The object of this latter part of the section is that regard is to be had to the valuation of the original assets irrespective of the fact whether the original assets are retained in the form in which they are transferred or they are converted into different types of assets. In either case, it is the value of the assets that are transferred that is to be determined as on the relevant valuation date. There can be no controversy as regards the value of the assets transferred when the assets so transferred are in the form of money.
In the present case, under the two trusts the trust is created for the cash amount of Rs. 46,302. Thus, the value of the assets like cash amount on the valuation date would remain the same unless devaluation of money has taken place by reducing the value of a rupee. Such a case does not arise in the present case. When the original assets transferred is cash in the form of rupees, then naturally irrespective of the fact whether the transferees like the trustees retain the same assets transferred in the form in which they were settled upon trust or invest them in other properties, still for the purposes of Section 4(1)(a)(iii) it is the value of the original assets that has to be taken into account and not the value of the assets into which it is converted. If the Legislature intended the value of the converted assets which came into existence after the original transfer, the appropriate language would have been used by the Legislature especially when under this section the property is deemed to be included in the net wealth of the assessee.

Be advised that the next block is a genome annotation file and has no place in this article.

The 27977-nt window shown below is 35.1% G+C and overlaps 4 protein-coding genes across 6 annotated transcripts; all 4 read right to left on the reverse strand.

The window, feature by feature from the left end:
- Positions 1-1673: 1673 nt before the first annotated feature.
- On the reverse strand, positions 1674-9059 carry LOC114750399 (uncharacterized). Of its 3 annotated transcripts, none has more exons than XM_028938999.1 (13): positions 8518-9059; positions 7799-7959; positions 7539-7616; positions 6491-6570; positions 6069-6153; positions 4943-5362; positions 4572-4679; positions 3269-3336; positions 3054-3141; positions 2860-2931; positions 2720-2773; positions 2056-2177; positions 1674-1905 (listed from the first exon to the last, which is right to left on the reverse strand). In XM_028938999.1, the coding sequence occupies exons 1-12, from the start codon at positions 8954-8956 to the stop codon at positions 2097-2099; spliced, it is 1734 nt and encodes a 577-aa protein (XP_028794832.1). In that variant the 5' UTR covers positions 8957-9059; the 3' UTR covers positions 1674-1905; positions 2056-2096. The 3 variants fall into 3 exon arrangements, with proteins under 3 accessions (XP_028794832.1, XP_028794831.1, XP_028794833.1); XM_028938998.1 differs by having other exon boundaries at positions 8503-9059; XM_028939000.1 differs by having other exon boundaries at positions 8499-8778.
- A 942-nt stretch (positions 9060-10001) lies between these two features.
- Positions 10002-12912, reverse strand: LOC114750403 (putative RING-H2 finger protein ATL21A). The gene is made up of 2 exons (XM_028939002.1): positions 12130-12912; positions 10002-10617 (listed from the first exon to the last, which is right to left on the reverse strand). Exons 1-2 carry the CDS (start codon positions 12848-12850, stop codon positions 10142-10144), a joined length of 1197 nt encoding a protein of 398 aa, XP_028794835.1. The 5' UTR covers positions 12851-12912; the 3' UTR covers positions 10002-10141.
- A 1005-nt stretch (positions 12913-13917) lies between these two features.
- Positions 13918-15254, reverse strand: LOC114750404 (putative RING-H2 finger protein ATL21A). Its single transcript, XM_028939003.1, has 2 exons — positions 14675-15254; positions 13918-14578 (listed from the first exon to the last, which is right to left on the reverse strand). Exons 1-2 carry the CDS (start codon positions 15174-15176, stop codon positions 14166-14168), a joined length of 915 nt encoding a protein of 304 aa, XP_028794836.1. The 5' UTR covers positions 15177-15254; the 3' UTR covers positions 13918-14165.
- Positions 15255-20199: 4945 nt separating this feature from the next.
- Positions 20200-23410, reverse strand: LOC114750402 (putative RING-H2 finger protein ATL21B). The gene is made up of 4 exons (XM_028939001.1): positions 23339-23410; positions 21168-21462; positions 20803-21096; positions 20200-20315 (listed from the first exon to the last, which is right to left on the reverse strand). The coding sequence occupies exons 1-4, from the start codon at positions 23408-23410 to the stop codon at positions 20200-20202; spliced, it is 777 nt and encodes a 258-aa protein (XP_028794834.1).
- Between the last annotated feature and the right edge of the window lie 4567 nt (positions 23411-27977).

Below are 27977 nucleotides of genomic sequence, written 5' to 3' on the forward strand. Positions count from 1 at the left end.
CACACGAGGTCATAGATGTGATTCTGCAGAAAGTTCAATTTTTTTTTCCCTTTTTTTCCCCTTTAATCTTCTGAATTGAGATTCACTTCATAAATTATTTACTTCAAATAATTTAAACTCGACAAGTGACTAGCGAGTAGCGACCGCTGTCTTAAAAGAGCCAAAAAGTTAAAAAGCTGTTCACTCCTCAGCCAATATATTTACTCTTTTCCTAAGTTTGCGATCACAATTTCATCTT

In the absence of clear and explicit provisions it is not possible for us to accept the contention of Mr. Joshi merely by reason of the fact that he emphasises the expression 'the value of assets which on the valuation date are held'. The value on the valuation date is to be determined of the original assets which are transferred, and, in our opinion, the provisions of Section 4(1)(a)(iii) have been correctly construed by the Tribunal.
The above observations make it clear that under Section 4(1)(a)(i) in the instant case the value of asset to be included is the cash amount of Rs. 71,468 to which the provisions of Section 4(1)(a) are admittedly applicable.
6. It has been stated by the assessee that in view of the provisions contained in Section 4(3)(b), the assessee was entitled to the exemption under Section 5(1)(iv). We shall, therefore, refer to the said provisions which read as follows: 4(3)(b) the provisions of Section 5 shall apply in relation to such assets as if such assets were assets belonging to the assessee.